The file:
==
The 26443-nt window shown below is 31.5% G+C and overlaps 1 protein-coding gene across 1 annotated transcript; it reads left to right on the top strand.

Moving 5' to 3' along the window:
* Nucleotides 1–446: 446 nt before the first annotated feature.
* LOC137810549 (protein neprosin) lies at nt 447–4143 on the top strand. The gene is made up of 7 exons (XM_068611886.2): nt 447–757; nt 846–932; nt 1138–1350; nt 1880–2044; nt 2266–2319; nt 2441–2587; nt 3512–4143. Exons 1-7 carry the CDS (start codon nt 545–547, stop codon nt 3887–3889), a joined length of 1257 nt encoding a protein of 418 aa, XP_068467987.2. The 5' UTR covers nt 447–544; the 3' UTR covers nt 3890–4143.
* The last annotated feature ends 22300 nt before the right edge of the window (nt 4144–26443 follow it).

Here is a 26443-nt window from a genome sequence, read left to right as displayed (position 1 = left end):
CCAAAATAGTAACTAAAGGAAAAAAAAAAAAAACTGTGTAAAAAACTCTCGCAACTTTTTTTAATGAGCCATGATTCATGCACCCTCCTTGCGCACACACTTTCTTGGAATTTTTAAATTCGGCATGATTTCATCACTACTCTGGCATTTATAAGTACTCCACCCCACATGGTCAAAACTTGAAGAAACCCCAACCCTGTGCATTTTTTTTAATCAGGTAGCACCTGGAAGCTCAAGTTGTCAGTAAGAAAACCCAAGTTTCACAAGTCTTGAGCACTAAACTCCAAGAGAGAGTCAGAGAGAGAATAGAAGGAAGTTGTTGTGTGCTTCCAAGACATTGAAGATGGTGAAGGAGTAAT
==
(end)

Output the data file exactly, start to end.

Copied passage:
The 26443-nt window shown below is 31.5% G+C and overlaps 1 protein-coding gene across 1 annotated transcript; it reads left to right on the top strand.

Moving 5' to 3' along the window:
* Nucleotides 1–446: 446 nt before the first annotated feature.
* LOC137810549 (protein neprosin) lies at nt 447–4143 on the top strand. The gene is made up of 7 exons (XM_068611886.2): nt 447–757; nt 846–932; nt 1138–1350; nt 1880–2044; nt 2266–2319; nt 2441–2587; nt 3512–4143. Exons 1-7 carry the CDS (start codon nt 545–547, stop codon nt 3887–3889), a joined length of 1257 nt encoding a protein of 418 aa, XP_068467987.2. The 5' UTR covers nt 447–544; the 3' UTR covers nt 3890–4143.
* The last annotated feature ends 22300 nt before the right edge of the window (nt 4144–26443 follow it).

Here is a 26443-nt window from a genome sequence, read left to right as displayed (position 1 = left end):
CCAAAATAGTAACTAAAGGAAAAAAAAAAAAAACTGTGTAAAAAACTCTCGCAACTTTTTTTAATGAGCCATGATTCATGCACCCTCCTTGCGCACACACTTTCTTGGAATTTTTAAATTCGGCATGATTTCATCACTACTCTGGCATTTATAAGTACTCCACCCCACATGGTCAAAACTTGAAGAAACCCCAACCCTGTGCATTTTTTTTAATCAGGTAGCACCTGGAAGCTCAAGTTGTCAGTAAGAAAACCCAAGTTTCACAAGTCTTGAGCACTAAACTCCAAGAGAGAGTCAGAGAGAGAATAGAAGGAAGTTGTTGTGTGCTTCCAAGACATTGAAGATGGTGAAGGAGTAAT